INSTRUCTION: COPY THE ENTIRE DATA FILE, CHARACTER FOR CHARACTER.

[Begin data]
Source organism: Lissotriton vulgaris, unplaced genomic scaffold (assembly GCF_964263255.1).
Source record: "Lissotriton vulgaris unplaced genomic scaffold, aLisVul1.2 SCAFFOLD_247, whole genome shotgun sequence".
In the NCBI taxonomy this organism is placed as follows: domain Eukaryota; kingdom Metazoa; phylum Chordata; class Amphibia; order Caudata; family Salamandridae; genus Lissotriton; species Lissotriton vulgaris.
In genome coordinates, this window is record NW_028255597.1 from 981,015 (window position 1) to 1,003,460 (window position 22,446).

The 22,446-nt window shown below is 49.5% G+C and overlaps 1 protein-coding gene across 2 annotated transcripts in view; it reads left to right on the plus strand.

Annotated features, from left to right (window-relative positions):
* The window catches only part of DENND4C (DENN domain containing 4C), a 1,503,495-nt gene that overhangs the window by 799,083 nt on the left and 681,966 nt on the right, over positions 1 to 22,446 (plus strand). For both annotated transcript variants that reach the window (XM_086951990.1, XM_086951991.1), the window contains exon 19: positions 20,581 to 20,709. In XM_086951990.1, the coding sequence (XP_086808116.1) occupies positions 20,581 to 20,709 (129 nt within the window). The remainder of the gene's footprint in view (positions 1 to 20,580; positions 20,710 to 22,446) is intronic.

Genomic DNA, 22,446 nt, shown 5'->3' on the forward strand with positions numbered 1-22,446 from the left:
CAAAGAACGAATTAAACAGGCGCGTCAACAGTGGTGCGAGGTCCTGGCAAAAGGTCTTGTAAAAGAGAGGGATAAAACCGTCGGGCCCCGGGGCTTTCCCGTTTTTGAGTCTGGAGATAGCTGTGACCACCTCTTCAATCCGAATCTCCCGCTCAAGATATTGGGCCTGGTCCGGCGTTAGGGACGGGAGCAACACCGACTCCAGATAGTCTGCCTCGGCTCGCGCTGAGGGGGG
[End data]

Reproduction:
Source organism: Lissotriton vulgaris, unplaced genomic scaffold (assembly GCF_964263255.1).
Source record: "Lissotriton vulgaris unplaced genomic scaffold, aLisVul1.2 SCAFFOLD_247, whole genome shotgun sequence".
In the NCBI taxonomy this organism is placed as follows: domain Eukaryota; kingdom Metazoa; phylum Chordata; class Amphibia; order Caudata; family Salamandridae; genus Lissotriton; species Lissotriton vulgaris.
In genome coordinates, this window is record NW_028255597.1 from 981,015 (window position 1) to 1,003,460 (window position 22,446).

The 22,446-nt window shown below is 49.5% G+C and overlaps 1 protein-coding gene across 2 annotated transcripts in view; it reads left to right on the plus strand.

Annotated features, from left to right (window-relative positions):
* The window catches only part of DENND4C (DENN domain containing 4C), a 1,503,495-nt gene that overhangs the window by 799,083 nt on the left and 681,966 nt on the right, over positions 1 to 22,446 (plus strand). For both annotated transcript variants that reach the window (XM_086951990.1, XM_086951991.1), the window contains exon 19: positions 20,581 to 20,709. In XM_086951990.1, the coding sequence (XP_086808116.1) occupies positions 20,581 to 20,709 (129 nt within the window). The remainder of the gene's footprint in view (positions 1 to 20,580; positions 20,710 to 22,446) is intronic.

Genomic DNA, 22,446 nt, shown 5'->3' on the forward strand with positions numbered 1-22,446 from the left:
CAAAGAACGAATTAAACAGGCGCGTCAACAGTGGTGCGAGGTCCTGGCAAAAGGTCTTGTAAAAGAGAGGGATAAAACCGTCGGGCCCCGGGGCTTTCCCGTTTTTGAGTCTGGAGATAGCTGTGACCACCTCTTCAATCCGAATCTCCCGCTCAAGATATTGGGCCTGGTCCGGCGTTAGGGACGGGAGCAACACCGACTCCAGATAGTCTGCCTCGGCTCGCGCTGAGGGGGG